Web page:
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Page last updated at 11:12 GMT, Tuesday, 11 November 2008

Loopholes clear couple's debts

Cash and credit cards
The Rankines had 13 credit cards
As more people find themselves in debt, one couple found loopholes in their credit agreements to avoid paying tens of thousands of pounds. But a High Court judge had the final word.

Amanda and Basil Rankine ran up debts of £120,000 after their mortgage advice business collapsed and they found themselves unable to afford their monthly payments.

Their debts were spread over 13 credit cards, four loans, car finance and an overdraft. They decided to study the Consumer Credit Act and contacted lenders claiming they had found mistakes in their credit agreements.

The Act lays down the rules which companies have to follow when they advertise or sell credit.

Watch Panorama: Can't Pay, Won't Pay on BBC iPlayer

"I studied the Act and decided that there were things that didn't match so I put together a bit of a letter to HSBC, thought I had everything correct, and sent it off," Mr Rankine told the BBC's Panorama programme.

"They wrote back, and after a few months said we're prepared to write balance off."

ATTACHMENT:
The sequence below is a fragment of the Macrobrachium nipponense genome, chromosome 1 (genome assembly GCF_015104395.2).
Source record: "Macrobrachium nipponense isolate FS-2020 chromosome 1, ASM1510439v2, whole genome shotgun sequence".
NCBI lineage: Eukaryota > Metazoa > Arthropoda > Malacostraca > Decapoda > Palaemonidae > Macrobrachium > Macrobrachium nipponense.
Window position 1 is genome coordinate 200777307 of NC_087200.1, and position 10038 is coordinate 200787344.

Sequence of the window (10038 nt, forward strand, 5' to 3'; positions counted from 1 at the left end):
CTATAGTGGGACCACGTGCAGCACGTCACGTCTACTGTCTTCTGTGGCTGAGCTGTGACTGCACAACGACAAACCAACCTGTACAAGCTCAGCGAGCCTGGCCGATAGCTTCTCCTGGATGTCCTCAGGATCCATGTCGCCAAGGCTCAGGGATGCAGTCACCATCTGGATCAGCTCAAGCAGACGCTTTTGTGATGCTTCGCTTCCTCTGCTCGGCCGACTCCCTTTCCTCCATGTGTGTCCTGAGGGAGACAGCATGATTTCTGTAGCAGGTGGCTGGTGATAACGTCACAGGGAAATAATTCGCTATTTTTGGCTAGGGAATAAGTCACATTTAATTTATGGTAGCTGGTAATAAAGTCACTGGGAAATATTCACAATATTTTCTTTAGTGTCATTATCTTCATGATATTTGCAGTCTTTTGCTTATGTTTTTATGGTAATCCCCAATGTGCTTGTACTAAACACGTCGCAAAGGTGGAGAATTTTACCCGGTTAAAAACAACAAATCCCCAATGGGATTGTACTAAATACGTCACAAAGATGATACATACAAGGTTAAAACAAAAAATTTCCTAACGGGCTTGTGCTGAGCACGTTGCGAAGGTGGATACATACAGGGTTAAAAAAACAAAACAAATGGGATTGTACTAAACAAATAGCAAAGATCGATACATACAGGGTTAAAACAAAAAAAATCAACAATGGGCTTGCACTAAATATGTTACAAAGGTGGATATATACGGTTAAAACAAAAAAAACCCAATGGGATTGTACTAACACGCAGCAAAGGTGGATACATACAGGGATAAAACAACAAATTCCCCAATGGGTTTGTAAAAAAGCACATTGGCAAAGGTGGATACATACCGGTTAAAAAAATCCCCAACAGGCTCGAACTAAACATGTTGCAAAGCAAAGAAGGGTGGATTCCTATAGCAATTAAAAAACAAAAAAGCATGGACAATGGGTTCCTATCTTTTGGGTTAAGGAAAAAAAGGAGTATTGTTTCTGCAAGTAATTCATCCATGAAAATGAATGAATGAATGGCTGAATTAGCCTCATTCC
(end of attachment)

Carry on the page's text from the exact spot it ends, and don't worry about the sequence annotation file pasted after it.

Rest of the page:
The Rankines, from Rugeley in Staffordshire, looked at all their credit agreements and identified potential loopholes.

These included whether the correct annual percentage rate (APR) was used, whether the forms had actually been signed and if the lenders had kept a copy of the paperwork.

In this way, they managed to have a number of their 13 credit cards and loans written off, to the tune of £37,000, including the sum from HSBC.

Amanda and Basil Rankine
Challenge or repay at their level, or challenge and repay at your level
Basil Rankine (pictured with wife Amanda)

Sir Roy Goode, an eminent commercial lawyer who was instrumental in drafting the Act, said the rules relating to credit agreements were "extremely complex".

"So any slip that is made entitles the consumer to refuse to pay unless the court gives leave to enforce the agreement," explained Sir Roy.

Mr Rankine said: "Now more people challenge agreements, and more people will realise… the law is there so they have a choice. Challenge or repay at their level, or challenge and repay at your level.

The couple decided to take their remaining creditors to court over loopholes they believed they had spotted, and in an attempt to set a legal precedent that may benefit others. But the case was dismissed by a High Court judge, who said the couple were wriggling out of debt.

Despite the judgement, a legal technicality - which meant the lenders could only claim the money back while the court proceedings were going on - meant the couple still managed to get most of their debts frozen.


That took their total debt clearance to £100,000, leaving more than £20,000 outstanding. However, a legal bill of £100,000 left the Rankines back where they started.

At least they were now earning enough to manage the legal costs. With some irony, they are paying it back through consultancy work on the Consumer Credit Act.

They don't accept they lost the case and they say they would prefer to be paying a legal bill than paying a debt they thought was unlawful.